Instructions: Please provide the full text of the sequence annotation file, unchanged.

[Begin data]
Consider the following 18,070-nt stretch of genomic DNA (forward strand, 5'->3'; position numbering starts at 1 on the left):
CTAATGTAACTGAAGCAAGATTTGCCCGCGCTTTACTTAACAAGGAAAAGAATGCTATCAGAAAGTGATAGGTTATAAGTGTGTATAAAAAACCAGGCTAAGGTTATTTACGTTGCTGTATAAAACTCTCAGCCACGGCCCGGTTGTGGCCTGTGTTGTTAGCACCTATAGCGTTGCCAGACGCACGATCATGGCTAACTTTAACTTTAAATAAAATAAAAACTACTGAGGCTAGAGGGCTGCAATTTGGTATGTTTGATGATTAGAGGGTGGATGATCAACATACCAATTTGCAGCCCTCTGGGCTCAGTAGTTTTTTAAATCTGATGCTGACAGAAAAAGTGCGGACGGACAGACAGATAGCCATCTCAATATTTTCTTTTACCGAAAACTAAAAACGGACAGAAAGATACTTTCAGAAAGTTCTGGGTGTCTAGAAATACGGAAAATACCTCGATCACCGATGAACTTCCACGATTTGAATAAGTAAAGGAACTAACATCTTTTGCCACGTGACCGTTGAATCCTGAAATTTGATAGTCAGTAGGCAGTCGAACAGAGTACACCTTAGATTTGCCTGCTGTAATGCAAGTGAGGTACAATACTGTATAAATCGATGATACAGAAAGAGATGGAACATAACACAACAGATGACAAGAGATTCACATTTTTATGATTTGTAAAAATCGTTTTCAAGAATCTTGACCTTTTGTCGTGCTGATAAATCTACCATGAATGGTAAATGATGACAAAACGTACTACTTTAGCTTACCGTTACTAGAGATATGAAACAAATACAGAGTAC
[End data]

Consider the following 18,070-nt stretch of genomic DNA (forward strand, 5'->3'; position numbering starts at 1 on the left):
CTAATGTAACTGAAGCAAGATTTGCCCGCGCTTTACTTAACAAGGAAAAGAATGCTATCAGAAAGTGATAGGTTATAAGTGTGTATAAAAAACCAGGCTAAGGTTATTTACGTTGCTGTATAAAACTCTCAGCCACGGCCCGGTTGTGGCCTGTGTTGTTAGCACCTATAGCGTTGCCAGACGCACGATCATGGCTAACTTTAACTTTAAATAAAATAAAAACTACTGAGGCTAGAGGGCTGCAATTTGGTATGTTTGATGATTAGAGGGTGGATGATCAACATACCAATTTGCAGCCCTCTGGGCTCAGTAGTTTTTTAAATCTGATGCTGACAGAAAAAGTGCGGACGGACAGACAGATAGCCATCTCAATATTTTCTTTTACCGAAAACTAAAAACGGACAGAAAGATACTTTCAGAAAGTTCTGGGTGTCTAGAAATACGGAAAATACCTCGATCACCGATGAACTTCCACGATTTGAATAAGTAAAGGAACTAACATCTTTTGCCACGTGACCGTTGAATCCTGAAATTTGATAGTCAGTAGGCAGTCGAACAGAGTACACCTTAGATTTGCCTGCTGTAATGCAAGTGAGGTACAATACTGTATAAATCGATGATACAGAAAGAGATGGAACATAACACAACAGATGACAAGAGATTCACATTTTTATGATTTGTAAAAATCGTTTTCAAGAATCTTGACCTTTTGTCGTGCTGATAAATCTACCATGAATGGTAAATGATGACAAAACGTACTACTTTAGCTTACCGTTACTAGAGATATGAAACAAATACAGAGTAC